There are those who say that if they saw the miracles that happens in the time of Moses, or the disciples they would surely have faith.
What are the Biblical reasons for miracle? Is it to create faith?
Preface: this is a generalization. Atheists, like Christians, can't simply be lumped into a group where all of them think, act, react, and believe the same way.
I don't believe so. In the words of Jesus Himself,in Matthew 16:1-4 (KJV)
In this case, Jesus was specifically dealing with the hypocritical "spiritual leaders' of the day, but I believe that the lesson can just as easily be applied to those who don't believe at all. The problem with the Pharisees and the Sauducees was that they didn't believe and that they didn't want to believe because believing that Jesus was the messiah, the son of the living God, would have upset their world-view. They were comfortable in their beliefs.
With most atheists that I've rubbed shoulders with (or even myself when I was one) the problem is only partly that we have no proof of God's existence. The other half of the problem is that we would reject the proof if we saw it.
As reference for this last statement, go back and search this site for questions on miracles - why are there no miracles seen today, and other similar questions, and read the comments. If you do, you'll see that the atheists asking here pretty much reject any miracle as coincidence, or something explainable via non-miraculous means.
Additionally, non-atheists from other religions wouldn't necessarily be convinced by miracles. The Old Testament is filled with stories of other nations seeing the miracles of God, but still worshiping their own idols and gods.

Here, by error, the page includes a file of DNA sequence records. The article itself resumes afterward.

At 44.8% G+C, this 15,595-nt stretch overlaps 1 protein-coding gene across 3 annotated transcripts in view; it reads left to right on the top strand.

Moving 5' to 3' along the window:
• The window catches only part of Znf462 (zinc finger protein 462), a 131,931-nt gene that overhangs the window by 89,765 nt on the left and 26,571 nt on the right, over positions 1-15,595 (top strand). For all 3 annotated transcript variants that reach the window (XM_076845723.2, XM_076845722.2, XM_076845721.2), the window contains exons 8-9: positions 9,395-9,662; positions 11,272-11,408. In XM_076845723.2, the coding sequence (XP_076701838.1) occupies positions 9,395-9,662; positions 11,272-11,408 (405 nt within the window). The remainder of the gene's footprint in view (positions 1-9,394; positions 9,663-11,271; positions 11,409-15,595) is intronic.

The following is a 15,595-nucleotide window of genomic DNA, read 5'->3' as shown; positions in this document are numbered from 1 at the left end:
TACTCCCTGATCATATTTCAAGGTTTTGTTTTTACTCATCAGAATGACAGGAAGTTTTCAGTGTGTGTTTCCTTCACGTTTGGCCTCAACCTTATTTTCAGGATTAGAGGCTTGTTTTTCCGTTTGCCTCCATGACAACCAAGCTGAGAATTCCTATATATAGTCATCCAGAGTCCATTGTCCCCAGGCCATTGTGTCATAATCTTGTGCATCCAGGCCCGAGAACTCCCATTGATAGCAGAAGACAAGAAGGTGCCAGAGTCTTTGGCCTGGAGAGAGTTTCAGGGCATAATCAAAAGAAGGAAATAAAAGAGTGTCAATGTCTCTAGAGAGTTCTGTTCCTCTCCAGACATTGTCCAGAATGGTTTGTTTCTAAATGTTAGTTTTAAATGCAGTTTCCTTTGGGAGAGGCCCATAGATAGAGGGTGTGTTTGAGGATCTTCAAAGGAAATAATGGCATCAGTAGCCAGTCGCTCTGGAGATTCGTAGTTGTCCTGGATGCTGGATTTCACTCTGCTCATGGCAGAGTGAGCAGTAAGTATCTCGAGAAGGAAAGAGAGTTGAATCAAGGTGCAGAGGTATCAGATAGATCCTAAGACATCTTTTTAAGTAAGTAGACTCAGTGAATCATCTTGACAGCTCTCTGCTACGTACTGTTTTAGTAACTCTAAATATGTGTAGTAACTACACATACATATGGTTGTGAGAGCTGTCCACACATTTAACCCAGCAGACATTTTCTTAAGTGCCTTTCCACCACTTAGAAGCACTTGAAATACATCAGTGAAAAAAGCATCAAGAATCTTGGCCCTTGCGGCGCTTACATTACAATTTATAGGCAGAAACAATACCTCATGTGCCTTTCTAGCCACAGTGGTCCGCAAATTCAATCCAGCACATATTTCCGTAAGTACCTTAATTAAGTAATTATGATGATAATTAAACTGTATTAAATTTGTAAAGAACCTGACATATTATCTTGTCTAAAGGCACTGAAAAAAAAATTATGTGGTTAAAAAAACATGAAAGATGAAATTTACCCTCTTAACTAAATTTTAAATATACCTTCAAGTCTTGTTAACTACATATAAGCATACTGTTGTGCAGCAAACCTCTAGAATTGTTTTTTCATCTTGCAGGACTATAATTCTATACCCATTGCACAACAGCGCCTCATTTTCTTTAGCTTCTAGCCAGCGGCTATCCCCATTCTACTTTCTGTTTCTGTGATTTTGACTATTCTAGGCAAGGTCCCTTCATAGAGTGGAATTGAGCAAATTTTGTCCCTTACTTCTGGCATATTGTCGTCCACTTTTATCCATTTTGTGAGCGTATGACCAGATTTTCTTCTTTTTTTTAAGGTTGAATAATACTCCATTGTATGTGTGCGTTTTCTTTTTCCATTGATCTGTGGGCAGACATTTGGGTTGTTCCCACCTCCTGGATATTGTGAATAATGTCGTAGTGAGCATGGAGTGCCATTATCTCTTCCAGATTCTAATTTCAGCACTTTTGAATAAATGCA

Good question, but
Miracles do not cause people to believe
Luke 16 contains the story often called "The Rich Man and Lazarus" or "Dives and Lazarus" in older times.
The gist of the story is that a rich guy (rich is 'Dives' in Latin, pronounced Div' - ees) dies and goes to hell. Once there, he really, really doesn't like the place, and begs Abraham to be able to go back and tell his brothers to change course, lest they end up there with him. His reasoning is simple - surely a miracle would prove to them that they need to repent!
In other words, Dives is making the case that if a miracle were given, then clearly people would believe and repent. Abraham is, however, proved exactly right every day, however, in that Jesus did come back from the dead [I know somebody is going to disagree with me on that!] and yet people didn't listen to him either.
As God cries out in Isaiah 65:2,
Miracles do not accomplish what God wants
In the end, however, if "seeing is believing," then seeing would ultimately be counter-productive, because God explicitly desires faith. And faith, as we know is the evidence of things hoped for - the rebuke / the real proof (my translation) of things not seen. (Heb 11:1) Jesus says as much to Thomas, after the miracle of the resurrection, in John 20:29 when he says:
And as it says in Hebrews 11:6